The UK government currently advises that everyone in the UK should take a vitamin D supplement containing 10 micrograms during the winter months.
But why is this? What is vitamin D and what benefits does it provide?
In this blog, we’ll be answering your questions about this essential vitamin including what it is, which foods it can be found in, how to spot a deficiency and why you should take a supplement.
What is vitamin D?
Vitamin D is an essential fat-soluble vitamin that helps to regulate the calcium and magnesium levels in your body. It promotes healthy bones, teeth and muscles and protects the immune system and nervous system.
Also known as ‘the sunshine vitamin,’ it’s produced when your skin comes into contact with sunlight and can also be found in certain foods such as oily fish and egg yolks.
How do you know if you’re deficient in vitamin D?
It’s estimated that around 1 in 5 people in the UK have low levels of vitamin D and around 50% of the population worldwide are deficient in this vitamin.
The symptoms of a vitamin D deficiency include:
Aches and pains
Severe bone pain
Muscle pain and weakness
A general feeling of being ‘run down’ or unwell
Stress fractures in your legs, pelvis and hips
Poor immune system response
If children have low levels of vitamin D, they can experience bone development problems that can cause deformities such as rickets. For adults, it can mean bone pain and problems such as osteoporosis, osteomalacia and poor immune function.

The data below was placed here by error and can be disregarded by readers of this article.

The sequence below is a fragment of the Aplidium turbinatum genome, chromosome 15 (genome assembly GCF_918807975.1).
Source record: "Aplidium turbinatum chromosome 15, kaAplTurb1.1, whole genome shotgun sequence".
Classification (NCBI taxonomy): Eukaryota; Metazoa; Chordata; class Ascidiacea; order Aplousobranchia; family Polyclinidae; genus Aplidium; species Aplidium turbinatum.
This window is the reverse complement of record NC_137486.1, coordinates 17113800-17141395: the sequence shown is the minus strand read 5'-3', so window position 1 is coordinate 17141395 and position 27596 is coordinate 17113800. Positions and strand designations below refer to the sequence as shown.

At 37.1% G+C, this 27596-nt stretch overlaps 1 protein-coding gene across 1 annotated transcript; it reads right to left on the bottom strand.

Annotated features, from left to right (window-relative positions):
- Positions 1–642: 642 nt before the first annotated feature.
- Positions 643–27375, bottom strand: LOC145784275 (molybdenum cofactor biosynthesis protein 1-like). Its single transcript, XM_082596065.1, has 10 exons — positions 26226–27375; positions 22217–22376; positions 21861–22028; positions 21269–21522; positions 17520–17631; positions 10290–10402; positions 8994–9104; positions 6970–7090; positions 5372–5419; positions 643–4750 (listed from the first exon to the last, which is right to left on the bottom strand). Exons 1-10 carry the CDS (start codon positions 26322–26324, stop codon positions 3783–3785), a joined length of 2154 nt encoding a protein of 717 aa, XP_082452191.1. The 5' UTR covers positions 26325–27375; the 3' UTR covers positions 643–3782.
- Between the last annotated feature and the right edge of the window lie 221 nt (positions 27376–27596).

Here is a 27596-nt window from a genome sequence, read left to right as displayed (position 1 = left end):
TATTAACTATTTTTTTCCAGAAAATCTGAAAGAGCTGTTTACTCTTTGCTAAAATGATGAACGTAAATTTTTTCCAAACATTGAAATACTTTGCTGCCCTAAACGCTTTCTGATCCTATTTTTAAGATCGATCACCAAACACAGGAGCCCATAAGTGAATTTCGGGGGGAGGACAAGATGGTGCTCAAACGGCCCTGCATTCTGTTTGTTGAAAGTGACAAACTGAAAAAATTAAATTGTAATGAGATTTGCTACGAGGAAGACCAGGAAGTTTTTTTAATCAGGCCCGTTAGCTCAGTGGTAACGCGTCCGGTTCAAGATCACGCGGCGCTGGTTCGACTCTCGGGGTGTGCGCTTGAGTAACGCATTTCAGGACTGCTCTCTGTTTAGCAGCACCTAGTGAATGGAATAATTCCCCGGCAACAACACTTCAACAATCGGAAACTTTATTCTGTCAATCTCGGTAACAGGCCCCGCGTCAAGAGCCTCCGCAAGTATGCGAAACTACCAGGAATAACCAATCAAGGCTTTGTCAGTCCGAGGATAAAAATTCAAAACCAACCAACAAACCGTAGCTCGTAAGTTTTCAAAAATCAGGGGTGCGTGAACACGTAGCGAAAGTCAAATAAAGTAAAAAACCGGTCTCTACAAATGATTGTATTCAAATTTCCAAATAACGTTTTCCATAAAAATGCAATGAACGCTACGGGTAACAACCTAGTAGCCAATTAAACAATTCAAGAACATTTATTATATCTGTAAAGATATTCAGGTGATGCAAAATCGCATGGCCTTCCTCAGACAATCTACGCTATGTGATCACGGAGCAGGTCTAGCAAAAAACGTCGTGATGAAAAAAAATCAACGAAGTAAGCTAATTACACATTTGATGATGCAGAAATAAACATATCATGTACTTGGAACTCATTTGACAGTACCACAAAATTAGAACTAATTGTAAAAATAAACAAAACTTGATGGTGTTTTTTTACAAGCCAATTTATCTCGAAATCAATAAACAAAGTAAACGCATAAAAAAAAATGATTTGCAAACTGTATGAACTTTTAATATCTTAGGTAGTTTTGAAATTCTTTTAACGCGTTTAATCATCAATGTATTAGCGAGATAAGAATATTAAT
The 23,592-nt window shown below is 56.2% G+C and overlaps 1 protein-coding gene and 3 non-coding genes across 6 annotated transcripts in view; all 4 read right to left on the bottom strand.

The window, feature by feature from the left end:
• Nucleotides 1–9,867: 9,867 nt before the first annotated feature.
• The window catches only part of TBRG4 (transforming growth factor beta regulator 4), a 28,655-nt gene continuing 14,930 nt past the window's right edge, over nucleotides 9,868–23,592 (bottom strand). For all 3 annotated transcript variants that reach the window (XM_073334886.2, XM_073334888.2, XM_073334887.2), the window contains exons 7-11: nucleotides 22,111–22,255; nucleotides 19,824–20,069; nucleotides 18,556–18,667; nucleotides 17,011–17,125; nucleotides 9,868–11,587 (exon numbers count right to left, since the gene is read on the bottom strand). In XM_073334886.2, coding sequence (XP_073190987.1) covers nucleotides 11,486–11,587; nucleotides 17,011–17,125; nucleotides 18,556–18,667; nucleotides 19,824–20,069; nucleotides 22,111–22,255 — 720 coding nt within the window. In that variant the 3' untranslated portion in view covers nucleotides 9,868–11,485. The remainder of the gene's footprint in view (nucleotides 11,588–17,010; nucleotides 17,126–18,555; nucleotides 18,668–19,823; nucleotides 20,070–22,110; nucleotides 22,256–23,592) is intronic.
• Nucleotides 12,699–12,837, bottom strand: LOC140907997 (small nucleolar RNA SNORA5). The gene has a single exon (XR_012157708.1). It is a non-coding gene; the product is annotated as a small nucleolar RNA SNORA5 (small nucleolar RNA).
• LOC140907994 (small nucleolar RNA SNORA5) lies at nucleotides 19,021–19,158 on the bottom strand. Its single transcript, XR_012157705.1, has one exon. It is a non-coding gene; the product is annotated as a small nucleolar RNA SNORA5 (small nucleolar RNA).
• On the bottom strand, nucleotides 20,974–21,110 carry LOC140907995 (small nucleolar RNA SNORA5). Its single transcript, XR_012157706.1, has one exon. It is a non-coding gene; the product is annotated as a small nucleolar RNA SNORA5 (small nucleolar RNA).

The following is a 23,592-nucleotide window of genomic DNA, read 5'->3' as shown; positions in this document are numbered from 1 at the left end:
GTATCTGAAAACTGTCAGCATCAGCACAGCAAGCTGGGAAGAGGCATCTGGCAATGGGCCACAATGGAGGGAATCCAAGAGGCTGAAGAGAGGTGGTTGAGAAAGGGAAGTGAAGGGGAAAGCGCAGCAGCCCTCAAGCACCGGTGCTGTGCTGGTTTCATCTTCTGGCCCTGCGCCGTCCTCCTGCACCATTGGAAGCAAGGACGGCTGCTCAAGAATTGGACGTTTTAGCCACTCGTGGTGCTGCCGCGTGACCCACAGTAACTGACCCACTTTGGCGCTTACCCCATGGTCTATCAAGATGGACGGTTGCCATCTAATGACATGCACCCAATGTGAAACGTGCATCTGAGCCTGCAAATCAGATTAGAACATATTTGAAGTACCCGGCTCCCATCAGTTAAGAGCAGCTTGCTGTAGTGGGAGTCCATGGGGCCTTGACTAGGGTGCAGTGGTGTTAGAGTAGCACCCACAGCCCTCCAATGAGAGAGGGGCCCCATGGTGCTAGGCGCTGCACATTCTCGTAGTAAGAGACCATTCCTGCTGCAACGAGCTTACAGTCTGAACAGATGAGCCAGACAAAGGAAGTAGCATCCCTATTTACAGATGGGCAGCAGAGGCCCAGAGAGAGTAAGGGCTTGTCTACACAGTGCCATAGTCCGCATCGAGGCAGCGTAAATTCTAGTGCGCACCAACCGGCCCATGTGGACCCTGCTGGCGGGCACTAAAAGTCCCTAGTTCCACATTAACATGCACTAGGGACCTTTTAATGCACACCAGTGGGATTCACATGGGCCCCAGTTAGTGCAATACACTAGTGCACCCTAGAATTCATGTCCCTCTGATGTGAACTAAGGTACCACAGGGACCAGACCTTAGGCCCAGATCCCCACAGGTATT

Which foods contain vitamin D?
Good sources of vitamin D include:
Oily fish like salmon, sardines and mackerel
Red meat and liver
Fortified foods such as breakfast cereal, plant milks and fruit juice
Why take a vitamin D supplement?
Living in a colder climate such as the UK means our bodies are exposed to less sunlight, especially during the winter months. Between October and May, we simply don’t get enough sun for our bodies to produce vitamin D. It’s also much harder to get the vitamin D we need from food, especially if we are vegetarian or vegan.
Certain groups of people are more likely to struggle with their vitamin D levels. This includes those who:
Spend a lot of time indoors
Live in a city where the buildings block the sunlight
Have darker skin
Live in an area of high pollution
If you are worried about your vitamin D levels or suspect that you have a deficiency, pay a visit to your doctor. They can order a diagnostic blood test and perhaps x-rays to check your bone strength and density, then recommend high strength vitamin D tablets or liquids, if required.
Which vitamin D supplement should I take?
You can also take an ‘insurance dose’ vitamin D supplement to ensure your levels are topped up, although do take care if you already take a multivitamin supplement. You can overdose!
Our favourite vitamin D products include:
Vitamin D is an essential vitamin that we all need for optimal health. If you live in the UK, you should follow government health recommendations and take a supplement throughout the winter months.